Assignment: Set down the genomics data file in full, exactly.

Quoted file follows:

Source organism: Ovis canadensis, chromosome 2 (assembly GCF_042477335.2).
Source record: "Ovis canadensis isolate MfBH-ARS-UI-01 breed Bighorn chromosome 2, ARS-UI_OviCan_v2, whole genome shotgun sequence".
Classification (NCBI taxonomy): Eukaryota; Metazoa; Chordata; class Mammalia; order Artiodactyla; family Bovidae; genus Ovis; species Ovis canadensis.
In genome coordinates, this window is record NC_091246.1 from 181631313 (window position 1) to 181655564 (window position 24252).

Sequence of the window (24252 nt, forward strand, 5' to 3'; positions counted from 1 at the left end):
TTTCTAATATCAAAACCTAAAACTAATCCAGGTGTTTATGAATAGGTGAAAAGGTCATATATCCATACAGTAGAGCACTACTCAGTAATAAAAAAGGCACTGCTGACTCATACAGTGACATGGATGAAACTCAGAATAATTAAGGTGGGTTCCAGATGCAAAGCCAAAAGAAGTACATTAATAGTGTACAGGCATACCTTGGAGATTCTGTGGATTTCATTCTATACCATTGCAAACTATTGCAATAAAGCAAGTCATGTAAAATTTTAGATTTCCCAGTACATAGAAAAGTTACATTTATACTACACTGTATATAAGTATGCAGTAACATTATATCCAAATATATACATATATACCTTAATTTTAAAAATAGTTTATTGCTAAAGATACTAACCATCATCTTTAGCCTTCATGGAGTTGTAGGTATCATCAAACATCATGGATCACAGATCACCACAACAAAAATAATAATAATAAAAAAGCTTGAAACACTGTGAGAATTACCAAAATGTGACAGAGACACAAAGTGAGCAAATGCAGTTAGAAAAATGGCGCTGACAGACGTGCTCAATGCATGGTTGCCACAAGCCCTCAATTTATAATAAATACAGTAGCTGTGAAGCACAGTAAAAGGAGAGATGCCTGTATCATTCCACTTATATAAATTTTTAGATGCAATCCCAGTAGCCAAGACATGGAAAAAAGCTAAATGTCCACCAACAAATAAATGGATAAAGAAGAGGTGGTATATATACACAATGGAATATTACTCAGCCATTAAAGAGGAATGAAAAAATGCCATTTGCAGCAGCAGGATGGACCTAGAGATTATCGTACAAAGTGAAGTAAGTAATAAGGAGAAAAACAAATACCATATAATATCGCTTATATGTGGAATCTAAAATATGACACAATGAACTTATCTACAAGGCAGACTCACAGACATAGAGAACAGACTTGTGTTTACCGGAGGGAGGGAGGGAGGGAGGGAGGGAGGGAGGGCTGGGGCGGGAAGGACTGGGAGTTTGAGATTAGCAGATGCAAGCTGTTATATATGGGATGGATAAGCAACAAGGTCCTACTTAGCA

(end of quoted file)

Source organism: Ovis canadensis, chromosome 2 (assembly GCF_042477335.2).
Source record: "Ovis canadensis isolate MfBH-ARS-UI-01 breed Bighorn chromosome 2, ARS-UI_OviCan_v2, whole genome shotgun sequence".
Classification (NCBI taxonomy): Eukaryota; Metazoa; Chordata; class Mammalia; order Artiodactyla; family Bovidae; genus Ovis; species Ovis canadensis.
In genome coordinates, this window is record NC_091246.1 from 181631313 (window position 1) to 181655564 (window position 24252).

Sequence of the window (24252 nt, forward strand, 5' to 3'; positions counted from 1 at the left end):
TTTCTAATATCAAAACCTAAAACTAATCCAGGTGTTTATGAATAGGTGAAAAGGTCATATATCCATACAGTAGAGCACTACTCAGTAATAAAAAAGGCACTGCTGACTCATACAGTGACATGGATGAAACTCAGAATAATTAAGGTGGGTTCCAGATGCAAAGCCAAAAGAAGTACATTAATAGTGTACAGGCATACCTTGGAGATTCTGTGGATTTCATTCTATACCATTGCAAACTATTGCAATAAAGCAAGTCATGTAAAATTTTAGATTTCCCAGTACATAGAAAAGTTACATTTATACTACACTGTATATAAGTATGCAGTAACATTATATCCAAATATATACATATATACCTTAATTTTAAAAATAGTTTATTGCTAAAGATACTAACCATCATCTTTAGCCTTCATGGAGTTGTAGGTATCATCAAACATCATGGATCACAGATCACCACAACAAAAATAATAATAATAAAAAAGCTTGAAACACTGTGAGAATTACCAAAATGTGACAGAGACACAAAGTGAGCAAATGCAGTTAGAAAAATGGCGCTGACAGACGTGCTCAATGCATGGTTGCCACAAGCCCTCAATTTATAATAAATACAGTAGCTGTGAAGCACAGTAAAAGGAGAGATGCCTGTATCATTCCACTTATATAAATTTTTAGATGCAATCCCAGTAGCCAAGACATGGAAAAAAGCTAAATGTCCACCAACAAATAAATGGATAAAGAAGAGGTGGTATATATACACAATGGAATATTACTCAGCCATTAAAGAGGAATGAAAAAATGCCATTTGCAGCAGCAGGATGGACCTAGAGATTATCGTACAAAGTGAAGTAAGTAATAAGGAGAAAAACAAATACCATATAATATCGCTTATATGTGGAATCTAAAATATGACACAATGAACTTATCTACAAGGCAGACTCACAGACATAGAGAACAGACTTGTGTTTACCGGAGGGAGGGAGGGAGGGAGGGAGGGAGGGAGGGCTGGGGCGGGAAGGACTGGGAGTTTGAGATTAGCAGATGCAAGCTGTTATATATGGGATGGATAAGCAACAAGGTCCTACTTAGCA